Let’s talk about teenagers for a minute. They may act like Facebook is more important than family time, but they still expect you to be there for them if they need to talk, or to make dinner when they get home from soccer practice. So, to help you survive the teenage years, here are two important tips from the researchers at Psychologies magazine.
- Tip #1: Acknowledge their anger. Suzie Hayman is a counselor with Parentline Plus, a British charity that provides help and support to anyone caring for children. She says that if your teenager’s flooded with emotion, acknowledge it by saying, “I can see you’re angry” - and step away for 10 minutes while they cool off. Then, sit down and ask what’s wrong, and really listen. Don’t downplay what’s bothering them. Hayman says it’s too easy to dismiss their reasons for anger as being teenage and silly. For example, it may seem like your teenage son is upset that his sister is hogging the television, but it might actually be about not having seen his dad for months. So pay attention. Also, Hayman says don’t try to use humor. That’ll just make your kid more upset because it feels like you’re dismissing them.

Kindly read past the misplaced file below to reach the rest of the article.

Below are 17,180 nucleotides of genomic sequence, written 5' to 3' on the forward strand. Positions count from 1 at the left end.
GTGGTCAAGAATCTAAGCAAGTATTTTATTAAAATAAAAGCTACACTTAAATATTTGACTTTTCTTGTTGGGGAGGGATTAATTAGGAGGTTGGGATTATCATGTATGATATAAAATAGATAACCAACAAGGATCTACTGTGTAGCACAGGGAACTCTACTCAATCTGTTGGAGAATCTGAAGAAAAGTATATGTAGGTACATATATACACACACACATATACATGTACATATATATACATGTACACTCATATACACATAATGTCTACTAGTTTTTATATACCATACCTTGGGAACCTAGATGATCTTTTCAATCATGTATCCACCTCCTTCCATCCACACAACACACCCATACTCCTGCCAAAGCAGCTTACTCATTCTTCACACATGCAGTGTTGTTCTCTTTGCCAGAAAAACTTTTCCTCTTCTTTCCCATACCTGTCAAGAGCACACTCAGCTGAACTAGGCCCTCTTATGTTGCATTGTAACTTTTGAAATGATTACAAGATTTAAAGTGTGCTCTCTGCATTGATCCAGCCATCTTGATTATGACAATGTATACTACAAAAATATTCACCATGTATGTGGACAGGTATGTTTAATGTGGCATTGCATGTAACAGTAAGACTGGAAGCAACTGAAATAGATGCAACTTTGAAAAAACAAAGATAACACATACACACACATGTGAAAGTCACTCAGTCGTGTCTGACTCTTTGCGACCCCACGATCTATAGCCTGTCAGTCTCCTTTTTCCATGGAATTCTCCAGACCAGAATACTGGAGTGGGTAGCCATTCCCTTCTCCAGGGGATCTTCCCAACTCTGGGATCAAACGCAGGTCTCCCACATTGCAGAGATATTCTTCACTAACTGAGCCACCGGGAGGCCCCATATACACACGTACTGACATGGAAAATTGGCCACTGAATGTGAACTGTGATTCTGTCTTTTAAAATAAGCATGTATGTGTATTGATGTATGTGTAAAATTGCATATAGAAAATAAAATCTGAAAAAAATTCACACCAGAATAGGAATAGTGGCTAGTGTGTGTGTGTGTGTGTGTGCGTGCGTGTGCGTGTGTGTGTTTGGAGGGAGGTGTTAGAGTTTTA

- Tip #2: Break the ice with a text message. Jenni Trent Hughes is the author of Tough Talk Made Easy. She says that telling your teen, “I think we need to have a talk,” will make them defensive because they’ll immediately assume something’s wrong. Nowadays, kids do most of their intimate communicating by text or social networking sites. Hughes says she had a situation where her teenage son needed to talk to her, but he wanted to do it by text from the next room. She let him start out that way, then went in the other room, sat next to him and they talked. So, if you want to really communicate with your kids, compromise on how you do it. They have to feel comfortable, or you probably won’t get a real heart-to-heart conversation.